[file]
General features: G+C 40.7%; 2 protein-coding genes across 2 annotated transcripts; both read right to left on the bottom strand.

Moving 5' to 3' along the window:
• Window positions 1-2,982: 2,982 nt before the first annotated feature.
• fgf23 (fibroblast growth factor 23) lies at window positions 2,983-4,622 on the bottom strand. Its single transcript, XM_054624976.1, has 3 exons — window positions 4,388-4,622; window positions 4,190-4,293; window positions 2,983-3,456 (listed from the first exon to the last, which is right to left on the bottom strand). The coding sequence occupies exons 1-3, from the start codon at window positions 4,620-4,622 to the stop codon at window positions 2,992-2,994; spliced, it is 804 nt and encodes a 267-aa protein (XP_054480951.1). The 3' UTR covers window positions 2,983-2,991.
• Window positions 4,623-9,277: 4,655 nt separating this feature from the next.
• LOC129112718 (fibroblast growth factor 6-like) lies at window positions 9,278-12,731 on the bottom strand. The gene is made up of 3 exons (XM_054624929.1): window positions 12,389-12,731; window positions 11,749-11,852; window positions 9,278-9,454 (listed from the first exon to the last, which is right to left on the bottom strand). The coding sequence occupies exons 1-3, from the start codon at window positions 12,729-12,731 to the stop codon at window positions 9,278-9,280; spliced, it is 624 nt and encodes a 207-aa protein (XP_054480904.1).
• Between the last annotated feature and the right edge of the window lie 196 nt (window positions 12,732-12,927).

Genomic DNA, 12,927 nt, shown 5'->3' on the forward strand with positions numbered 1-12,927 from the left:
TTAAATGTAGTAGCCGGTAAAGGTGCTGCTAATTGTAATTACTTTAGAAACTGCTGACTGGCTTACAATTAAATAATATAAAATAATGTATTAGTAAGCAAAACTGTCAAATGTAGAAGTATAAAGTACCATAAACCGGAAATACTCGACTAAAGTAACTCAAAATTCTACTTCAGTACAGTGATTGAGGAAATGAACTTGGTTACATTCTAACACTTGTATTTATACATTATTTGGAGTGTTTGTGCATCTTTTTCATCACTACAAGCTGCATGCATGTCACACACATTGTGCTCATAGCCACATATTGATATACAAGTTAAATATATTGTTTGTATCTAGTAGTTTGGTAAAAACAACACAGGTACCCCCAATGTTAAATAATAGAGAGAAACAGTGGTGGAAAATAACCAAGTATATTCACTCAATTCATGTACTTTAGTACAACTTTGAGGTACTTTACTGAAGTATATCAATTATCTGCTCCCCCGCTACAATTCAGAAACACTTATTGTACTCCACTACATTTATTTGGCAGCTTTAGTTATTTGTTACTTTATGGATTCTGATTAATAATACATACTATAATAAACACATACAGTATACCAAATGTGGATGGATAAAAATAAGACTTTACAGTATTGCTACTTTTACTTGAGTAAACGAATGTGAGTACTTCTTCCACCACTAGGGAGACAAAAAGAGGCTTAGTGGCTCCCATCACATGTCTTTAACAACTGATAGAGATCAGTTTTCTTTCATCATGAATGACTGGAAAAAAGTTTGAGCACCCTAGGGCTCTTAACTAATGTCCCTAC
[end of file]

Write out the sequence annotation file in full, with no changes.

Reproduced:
General features: G+C 40.7%; 2 protein-coding genes across 2 annotated transcripts; both read right to left on the bottom strand.

Moving 5' to 3' along the window:
• Window positions 1-2,982: 2,982 nt before the first annotated feature.
• fgf23 (fibroblast growth factor 23) lies at window positions 2,983-4,622 on the bottom strand. Its single transcript, XM_054624976.1, has 3 exons — window positions 4,388-4,622; window positions 4,190-4,293; window positions 2,983-3,456 (listed from the first exon to the last, which is right to left on the bottom strand). The coding sequence occupies exons 1-3, from the start codon at window positions 4,620-4,622 to the stop codon at window positions 2,992-2,994; spliced, it is 804 nt and encodes a 267-aa protein (XP_054480951.1). The 3' UTR covers window positions 2,983-2,991.
• Window positions 4,623-9,277: 4,655 nt separating this feature from the next.
• LOC129112718 (fibroblast growth factor 6-like) lies at window positions 9,278-12,731 on the bottom strand. The gene is made up of 3 exons (XM_054624929.1): window positions 12,389-12,731; window positions 11,749-11,852; window positions 9,278-9,454 (listed from the first exon to the last, which is right to left on the bottom strand). The coding sequence occupies exons 1-3, from the start codon at window positions 12,729-12,731 to the stop codon at window positions 9,278-9,280; spliced, it is 624 nt and encodes a 207-aa protein (XP_054480904.1).
• Between the last annotated feature and the right edge of the window lie 196 nt (window positions 12,732-12,927).

Genomic DNA, 12,927 nt, shown 5'->3' on the forward strand with positions numbered 1-12,927 from the left:
TTAAATGTAGTAGCCGGTAAAGGTGCTGCTAATTGTAATTACTTTAGAAACTGCTGACTGGCTTACAATTAAATAATATAAAATAATGTATTAGTAAGCAAAACTGTCAAATGTAGAAGTATAAAGTACCATAAACCGGAAATACTCGACTAAAGTAACTCAAAATTCTACTTCAGTACAGTGATTGAGGAAATGAACTTGGTTACATTCTAACACTTGTATTTATACATTATTTGGAGTGTTTGTGCATCTTTTTCATCACTACAAGCTGCATGCATGTCACACACATTGTGCTCATAGCCACATATTGATATACAAGTTAAATATATTGTTTGTATCTAGTAGTTTGGTAAAAACAACACAGGTACCCCCAATGTTAAATAATAGAGAGAAACAGTGGTGGAAAATAACCAAGTATATTCACTCAATTCATGTACTTTAGTACAACTTTGAGGTACTTTACTGAAGTATATCAATTATCTGCTCCCCCGCTACAATTCAGAAACACTTATTGTACTCCACTACATTTATTTGGCAGCTTTAGTTATTTGTTACTTTATGGATTCTGATTAATAATACATACTATAATAAACACATACAGTATACCAAATGTGGATGGATAAAAATAAGACTTTACAGTATTGCTACTTTTACTTGAGTAAACGAATGTGAGTACTTCTTCCACCACTAGGGAGACAAAAAGAGGCTTAGTGGCTCCCATCACATGTCTTTAACAACTGATAGAGATCAGTTTTCTTTCATCATGAATGACTGGAAAAAAGTTTGAGCACCCTAGGGCTCTTAACTAATGTCCCTAC